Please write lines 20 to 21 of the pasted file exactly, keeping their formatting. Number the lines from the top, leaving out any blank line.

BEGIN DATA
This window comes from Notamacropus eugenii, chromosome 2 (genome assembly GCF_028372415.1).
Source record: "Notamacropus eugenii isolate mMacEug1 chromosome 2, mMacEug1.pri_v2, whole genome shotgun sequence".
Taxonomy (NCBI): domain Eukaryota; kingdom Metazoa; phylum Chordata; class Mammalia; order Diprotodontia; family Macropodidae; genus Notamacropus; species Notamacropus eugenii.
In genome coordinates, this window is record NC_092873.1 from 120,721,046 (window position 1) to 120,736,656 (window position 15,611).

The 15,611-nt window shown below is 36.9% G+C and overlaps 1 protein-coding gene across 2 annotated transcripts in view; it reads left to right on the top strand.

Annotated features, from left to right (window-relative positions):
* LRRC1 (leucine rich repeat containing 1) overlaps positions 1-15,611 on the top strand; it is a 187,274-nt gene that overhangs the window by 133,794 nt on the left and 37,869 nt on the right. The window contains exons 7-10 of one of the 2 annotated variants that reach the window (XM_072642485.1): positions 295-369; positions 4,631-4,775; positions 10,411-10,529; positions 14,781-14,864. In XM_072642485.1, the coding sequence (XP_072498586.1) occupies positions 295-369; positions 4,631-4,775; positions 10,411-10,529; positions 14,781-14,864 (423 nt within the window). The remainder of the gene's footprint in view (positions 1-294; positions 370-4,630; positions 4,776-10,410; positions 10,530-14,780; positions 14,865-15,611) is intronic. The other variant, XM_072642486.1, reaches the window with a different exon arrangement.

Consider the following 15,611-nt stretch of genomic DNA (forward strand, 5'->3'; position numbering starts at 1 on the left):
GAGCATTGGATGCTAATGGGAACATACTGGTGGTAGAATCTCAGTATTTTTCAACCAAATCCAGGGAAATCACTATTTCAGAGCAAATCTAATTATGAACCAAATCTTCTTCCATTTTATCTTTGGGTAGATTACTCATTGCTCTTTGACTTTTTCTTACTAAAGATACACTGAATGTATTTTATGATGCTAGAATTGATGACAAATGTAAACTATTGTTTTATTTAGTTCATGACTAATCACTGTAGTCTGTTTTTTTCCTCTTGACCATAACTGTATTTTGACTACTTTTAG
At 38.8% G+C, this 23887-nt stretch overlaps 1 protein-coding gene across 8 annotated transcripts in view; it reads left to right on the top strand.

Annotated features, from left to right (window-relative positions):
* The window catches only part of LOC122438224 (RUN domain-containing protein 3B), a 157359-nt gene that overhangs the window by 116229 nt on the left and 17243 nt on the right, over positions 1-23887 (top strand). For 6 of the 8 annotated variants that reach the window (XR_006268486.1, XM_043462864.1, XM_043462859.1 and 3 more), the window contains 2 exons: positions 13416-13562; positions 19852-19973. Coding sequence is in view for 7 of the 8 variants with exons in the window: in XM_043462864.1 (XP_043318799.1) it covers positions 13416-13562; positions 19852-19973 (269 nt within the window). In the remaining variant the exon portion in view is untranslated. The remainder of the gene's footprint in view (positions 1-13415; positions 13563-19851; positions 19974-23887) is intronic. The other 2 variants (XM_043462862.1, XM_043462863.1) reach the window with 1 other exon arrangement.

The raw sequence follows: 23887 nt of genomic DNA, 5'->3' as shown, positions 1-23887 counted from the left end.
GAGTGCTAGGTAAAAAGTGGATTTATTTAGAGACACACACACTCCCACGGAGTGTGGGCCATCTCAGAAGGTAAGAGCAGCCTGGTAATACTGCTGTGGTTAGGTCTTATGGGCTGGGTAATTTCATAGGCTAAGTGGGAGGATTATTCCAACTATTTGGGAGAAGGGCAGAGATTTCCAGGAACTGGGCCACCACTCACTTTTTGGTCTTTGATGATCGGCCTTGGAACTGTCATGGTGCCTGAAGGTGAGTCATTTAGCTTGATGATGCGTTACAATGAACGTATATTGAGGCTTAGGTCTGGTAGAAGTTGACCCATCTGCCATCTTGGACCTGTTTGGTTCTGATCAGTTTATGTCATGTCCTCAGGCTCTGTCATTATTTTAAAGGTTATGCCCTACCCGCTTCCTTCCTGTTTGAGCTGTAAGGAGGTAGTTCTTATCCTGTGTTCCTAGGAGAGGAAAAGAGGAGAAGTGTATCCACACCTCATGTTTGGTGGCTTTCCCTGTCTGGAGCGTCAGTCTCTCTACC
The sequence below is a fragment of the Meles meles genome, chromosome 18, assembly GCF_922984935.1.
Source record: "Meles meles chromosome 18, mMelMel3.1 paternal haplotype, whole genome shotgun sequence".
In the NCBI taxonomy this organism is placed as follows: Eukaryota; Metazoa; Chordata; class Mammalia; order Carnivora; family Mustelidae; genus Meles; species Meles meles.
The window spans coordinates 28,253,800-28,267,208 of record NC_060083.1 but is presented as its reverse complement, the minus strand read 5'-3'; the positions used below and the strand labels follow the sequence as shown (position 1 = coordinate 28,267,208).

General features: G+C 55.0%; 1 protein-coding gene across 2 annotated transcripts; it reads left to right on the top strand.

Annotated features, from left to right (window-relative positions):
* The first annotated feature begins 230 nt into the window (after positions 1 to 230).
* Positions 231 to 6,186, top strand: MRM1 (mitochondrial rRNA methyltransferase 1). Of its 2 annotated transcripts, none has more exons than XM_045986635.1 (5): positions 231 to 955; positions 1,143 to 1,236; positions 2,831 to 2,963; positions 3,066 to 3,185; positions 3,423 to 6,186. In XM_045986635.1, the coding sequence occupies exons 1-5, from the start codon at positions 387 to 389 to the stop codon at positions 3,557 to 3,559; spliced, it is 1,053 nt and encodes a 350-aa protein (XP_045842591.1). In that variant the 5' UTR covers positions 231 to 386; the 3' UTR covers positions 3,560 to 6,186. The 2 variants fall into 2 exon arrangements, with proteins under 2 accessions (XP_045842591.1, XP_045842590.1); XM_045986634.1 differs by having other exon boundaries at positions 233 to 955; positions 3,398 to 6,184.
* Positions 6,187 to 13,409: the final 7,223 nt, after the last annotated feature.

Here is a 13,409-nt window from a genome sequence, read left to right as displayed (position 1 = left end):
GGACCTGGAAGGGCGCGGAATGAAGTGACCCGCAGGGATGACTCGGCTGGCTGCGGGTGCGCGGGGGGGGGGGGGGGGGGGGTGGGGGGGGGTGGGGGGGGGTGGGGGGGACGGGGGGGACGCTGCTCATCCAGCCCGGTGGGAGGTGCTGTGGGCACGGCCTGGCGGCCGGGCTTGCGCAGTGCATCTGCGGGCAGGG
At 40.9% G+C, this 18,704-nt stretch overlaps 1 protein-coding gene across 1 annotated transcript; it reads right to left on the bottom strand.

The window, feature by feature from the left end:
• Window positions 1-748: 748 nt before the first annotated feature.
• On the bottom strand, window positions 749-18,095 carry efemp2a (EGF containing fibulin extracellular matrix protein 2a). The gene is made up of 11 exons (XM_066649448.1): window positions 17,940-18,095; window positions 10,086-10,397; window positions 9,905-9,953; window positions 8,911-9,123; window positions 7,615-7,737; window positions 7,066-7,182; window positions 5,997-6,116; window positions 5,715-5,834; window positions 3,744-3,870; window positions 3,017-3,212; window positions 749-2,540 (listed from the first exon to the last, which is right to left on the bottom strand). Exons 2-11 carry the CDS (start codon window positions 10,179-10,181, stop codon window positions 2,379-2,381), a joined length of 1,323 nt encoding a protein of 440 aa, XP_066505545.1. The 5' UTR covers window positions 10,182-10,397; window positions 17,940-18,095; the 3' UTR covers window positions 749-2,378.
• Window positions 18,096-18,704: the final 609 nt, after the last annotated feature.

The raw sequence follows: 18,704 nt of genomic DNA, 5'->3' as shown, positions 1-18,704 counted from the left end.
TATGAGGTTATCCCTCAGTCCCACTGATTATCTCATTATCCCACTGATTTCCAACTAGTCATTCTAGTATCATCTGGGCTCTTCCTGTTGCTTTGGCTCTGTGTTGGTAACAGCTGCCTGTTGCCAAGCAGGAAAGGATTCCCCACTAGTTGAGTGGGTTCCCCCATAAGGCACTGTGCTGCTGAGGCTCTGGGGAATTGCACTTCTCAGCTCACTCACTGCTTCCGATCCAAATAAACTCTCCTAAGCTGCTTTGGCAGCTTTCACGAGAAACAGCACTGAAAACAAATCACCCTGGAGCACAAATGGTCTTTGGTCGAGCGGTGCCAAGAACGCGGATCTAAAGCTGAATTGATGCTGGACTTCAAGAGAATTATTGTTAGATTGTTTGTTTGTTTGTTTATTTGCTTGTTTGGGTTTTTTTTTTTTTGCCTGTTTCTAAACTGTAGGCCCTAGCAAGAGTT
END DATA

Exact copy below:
Annotated features, from left to right (window-relative positions):
* The first annotated feature begins 230 nt into the window (after positions 1 to 230).